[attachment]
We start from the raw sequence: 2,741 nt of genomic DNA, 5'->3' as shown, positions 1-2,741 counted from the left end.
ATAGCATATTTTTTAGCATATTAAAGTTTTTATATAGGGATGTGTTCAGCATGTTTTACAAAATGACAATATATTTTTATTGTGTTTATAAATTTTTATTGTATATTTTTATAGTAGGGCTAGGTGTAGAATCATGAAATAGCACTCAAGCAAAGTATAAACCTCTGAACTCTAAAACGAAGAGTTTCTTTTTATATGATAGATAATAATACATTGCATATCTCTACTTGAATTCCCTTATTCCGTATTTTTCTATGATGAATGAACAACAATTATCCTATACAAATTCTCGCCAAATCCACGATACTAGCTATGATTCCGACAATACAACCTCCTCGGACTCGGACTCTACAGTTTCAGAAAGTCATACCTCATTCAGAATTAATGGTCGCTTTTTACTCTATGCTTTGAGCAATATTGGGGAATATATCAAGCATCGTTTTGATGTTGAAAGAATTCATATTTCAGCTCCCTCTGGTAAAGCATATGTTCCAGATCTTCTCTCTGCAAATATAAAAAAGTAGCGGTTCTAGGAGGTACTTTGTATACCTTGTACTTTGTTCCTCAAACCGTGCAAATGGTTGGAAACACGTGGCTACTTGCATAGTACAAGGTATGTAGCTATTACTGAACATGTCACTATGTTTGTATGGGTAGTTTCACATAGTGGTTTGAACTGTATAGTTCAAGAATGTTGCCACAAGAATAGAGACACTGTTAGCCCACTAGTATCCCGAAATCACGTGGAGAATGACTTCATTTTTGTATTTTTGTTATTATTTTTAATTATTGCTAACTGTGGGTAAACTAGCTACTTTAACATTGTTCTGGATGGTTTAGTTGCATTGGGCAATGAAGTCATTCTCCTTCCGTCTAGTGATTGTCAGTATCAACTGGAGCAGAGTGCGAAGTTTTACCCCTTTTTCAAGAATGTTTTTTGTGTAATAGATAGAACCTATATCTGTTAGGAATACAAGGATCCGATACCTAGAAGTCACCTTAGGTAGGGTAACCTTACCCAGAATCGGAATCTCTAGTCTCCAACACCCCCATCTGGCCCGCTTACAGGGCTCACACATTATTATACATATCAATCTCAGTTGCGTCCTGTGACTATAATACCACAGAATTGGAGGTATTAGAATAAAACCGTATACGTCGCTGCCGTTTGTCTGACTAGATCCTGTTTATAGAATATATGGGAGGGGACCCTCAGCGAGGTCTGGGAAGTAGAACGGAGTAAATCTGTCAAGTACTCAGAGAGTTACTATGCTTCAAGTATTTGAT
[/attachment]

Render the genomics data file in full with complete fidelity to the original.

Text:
We start from the raw sequence: 2,741 nt of genomic DNA, 5'->3' as shown, positions 1-2,741 counted from the left end.
ATAGCATATTTTTTAGCATATTAAAGTTTTTATATAGGGATGTGTTCAGCATGTTTTACAAAATGACAATATATTTTTATTGTGTTTATAAATTTTTATTGTATATTTTTATAGTAGGGCTAGGTGTAGAATCATGAAATAGCACTCAAGCAAAGTATAAACCTCTGAACTCTAAAACGAAGAGTTTCTTTTTATATGATAGATAATAATACATTGCATATCTCTACTTGAATTCCCTTATTCCGTATTTTTCTATGATGAATGAACAACAATTATCCTATACAAATTCTCGCCAAATCCACGATACTAGCTATGATTCCGACAATACAACCTCCTCGGACTCGGACTCTACAGTTTCAGAAAGTCATACCTCATTCAGAATTAATGGTCGCTTTTTACTCTATGCTTTGAGCAATATTGGGGAATATATCAAGCATCGTTTTGATGTTGAAAGAATTCATATTTCAGCTCCCTCTGGTAAAGCATATGTTCCAGATCTTCTCTCTGCAAATATAAAAAAGTAGCGGTTCTAGGAGGTACTTTGTATACCTTGTACTTTGTTCCTCAAACCGTGCAAATGGTTGGAAACACGTGGCTACTTGCATAGTACAAGGTATGTAGCTATTACTGAACATGTCACTATGTTTGTATGGGTAGTTTCACATAGTGGTTTGAACTGTATAGTTCAAGAATGTTGCCACAAGAATAGAGACACTGTTAGCCCACTAGTATCCCGAAATCACGTGGAGAATGACTTCATTTTTGTATTTTTGTTATTATTTTTAATTATTGCTAACTGTGGGTAAACTAGCTACTTTAACATTGTTCTGGATGGTTTAGTTGCATTGGGCAATGAAGTCATTCTCCTTCCGTCTAGTGATTGTCAGTATCAACTGGAGCAGAGTGCGAAGTTTTACCCCTTTTTCAAGAATGTTTTTTGTGTAATAGATAGAACCTATATCTGTTAGGAATACAAGGATCCGATACCTAGAAGTCACCTTAGGTAGGGTAACCTTACCCAGAATCGGAATCTCTAGTCTCCAACACCCCCATCTGGCCCGCTTACAGGGCTCACACATTATTATACATATCAATCTCAGTTGCGTCCTGTGACTATAATACCACAGAATTGGAGGTATTAGAATAAAACCGTATACGTCGCTGCCGTTTGTCTGACTAGATCCTGTTTATAGAATATATGGGAGGGGACCCTCAGCGAGGTCTGGGAAGTAGAACGGAGTAAATCTGTCAAGTACTCAGAGAGTTACTATGCTTCAAGTATTTGAT